Tuesday, January 8, 2013


"God's grace has a drenching about it.  A wildness about it.  A white-water, riptide, turn-you-upside-downness about it.  Grace comes after you."  -Max Lucado
Just what is grace?  I sat down in a bookstore on Saturday night and picked up the book Grace by Max Lucado and realized that I always think I know what it is, and I learn about it time and time again, and yet somehow the definition always seems to escape me, and just when I need it most I realize I need to relearn yet again what grace is.  What it does.  Why it's so important.

The Greek word for grace charis literally means "free gift"; Strong defines it as "the divine influence upon the heart, and its reflection in the life."  The Bible goes even further and says in Ephesians 2:8-9 that "it is by grace you have been saved, through faith--and this is not from yourselves, it is the gift of God--not by works, so that no one can boast."

Another creative way of looking at GRACE:


Grace is separate from salvation and faith in that when we have faith in Jesus's sacrifice on the cross, we receive salvation because of God's grace.  Grace is not works, and cannot be achieved by works.  What are works?  Anything someone does to try to be a "good person" or to try to be righteous.  When we try to work for grace, we end up "frustrating" grace, as Paul says in Galatians 2:21.  True salvation through faith places the Holy Spirit in us, and it is His grace that changes us from the inside out.  He doesn't need our help.

However, don't think that we can continue living our same lives, that we can say "yes" to Jesus but not let His grace affect us.  That, too, is "frustrating" grace.  Our desire to know God, our pursuit of a relationship with God, our profound recognition of who God is and what He has done for humanity...when all of this is internalized, when the extent of His love for us begins to sink into our very core, it doesn't leave us unchanged unless we then choose to run the exact opposite direction.  "Never mind, God, I don't want your free gift."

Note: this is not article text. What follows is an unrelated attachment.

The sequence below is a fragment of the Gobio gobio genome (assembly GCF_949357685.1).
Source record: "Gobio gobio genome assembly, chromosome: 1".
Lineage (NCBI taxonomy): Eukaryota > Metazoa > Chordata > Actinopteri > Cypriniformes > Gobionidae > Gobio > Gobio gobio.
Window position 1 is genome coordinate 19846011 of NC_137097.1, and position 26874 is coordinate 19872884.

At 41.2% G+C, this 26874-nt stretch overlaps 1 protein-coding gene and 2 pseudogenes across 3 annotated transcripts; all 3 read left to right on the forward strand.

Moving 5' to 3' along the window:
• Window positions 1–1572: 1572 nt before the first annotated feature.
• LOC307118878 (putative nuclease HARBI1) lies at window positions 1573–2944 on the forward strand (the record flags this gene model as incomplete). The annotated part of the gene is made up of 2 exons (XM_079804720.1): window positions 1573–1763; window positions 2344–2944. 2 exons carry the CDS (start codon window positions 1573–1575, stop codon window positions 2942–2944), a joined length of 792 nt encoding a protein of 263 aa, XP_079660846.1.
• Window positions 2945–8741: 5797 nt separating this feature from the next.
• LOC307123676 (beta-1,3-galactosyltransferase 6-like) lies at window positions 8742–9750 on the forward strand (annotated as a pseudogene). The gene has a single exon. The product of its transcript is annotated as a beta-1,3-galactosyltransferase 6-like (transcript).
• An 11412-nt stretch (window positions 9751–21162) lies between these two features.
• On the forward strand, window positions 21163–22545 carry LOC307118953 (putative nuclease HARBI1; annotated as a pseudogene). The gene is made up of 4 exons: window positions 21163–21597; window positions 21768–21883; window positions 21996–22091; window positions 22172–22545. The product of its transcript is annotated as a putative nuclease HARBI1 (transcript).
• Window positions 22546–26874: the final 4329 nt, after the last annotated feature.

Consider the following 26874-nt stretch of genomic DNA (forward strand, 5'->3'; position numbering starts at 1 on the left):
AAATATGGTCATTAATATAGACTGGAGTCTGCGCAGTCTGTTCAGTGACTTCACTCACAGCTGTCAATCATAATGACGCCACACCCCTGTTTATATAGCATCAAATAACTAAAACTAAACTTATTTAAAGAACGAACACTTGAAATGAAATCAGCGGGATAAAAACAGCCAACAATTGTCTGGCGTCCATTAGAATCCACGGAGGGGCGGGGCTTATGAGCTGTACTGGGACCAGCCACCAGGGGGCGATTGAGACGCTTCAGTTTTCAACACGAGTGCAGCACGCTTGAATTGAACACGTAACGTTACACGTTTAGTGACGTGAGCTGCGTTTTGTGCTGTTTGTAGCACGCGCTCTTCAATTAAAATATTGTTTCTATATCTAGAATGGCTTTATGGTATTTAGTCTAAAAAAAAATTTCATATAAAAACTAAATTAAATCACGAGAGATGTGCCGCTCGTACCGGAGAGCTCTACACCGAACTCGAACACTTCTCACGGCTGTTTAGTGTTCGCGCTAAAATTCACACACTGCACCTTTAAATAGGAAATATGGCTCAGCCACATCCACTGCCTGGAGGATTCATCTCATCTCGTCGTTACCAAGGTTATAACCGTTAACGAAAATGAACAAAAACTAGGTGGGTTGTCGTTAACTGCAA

Max Lucado in his book Grace uses water imagery to say that "God's grace has a drenching about it.  A wildness about it.  A white-water, riptide, turn-you-upside-downness about it.  Grace comes after you."  Todd Agnew in his song "Grace Like Rain" sings, "Hallelujah, grace like rain/Falls down on me/Hallelujah, all my stains/Are washed away, they'rewashed away."  John Mark McMillan's lyrics in "How He Loves" say that God "loves like a hurricane, I am a tree/Bending beneath the weight of His wind and mercy...Drawn to redemption by the grace in His eyes/If grace is an ocean we're all sinking."

Have you ever been hit in the face with an ocean wave before, been drawn under by it?  I have.  And then trying to get air, I was thrown back under the surface of the water by yet another wave, and so came up coughing and sputtering and trying to clear my lungs of the warm, salty sea water so that I could actually get a mouthful of air.

I think when we are truly wrecked by grace, when it truly hits us, it's kind of like that.  We are smacked with it, drawn under by it, overwhelmed by it, and it just comes back for us again and again in different ways at different moments.  And it's one of the most powerful and beautiful things I've ever experienced.  And when I find myself most unworthy of it, even more than usual, that's when it hits me the hardest, and I let it draw me under and take over me and work in my heart, let it wash over my soul.

Further study: Romans 5, story of "How He Loves", examination of grace like a check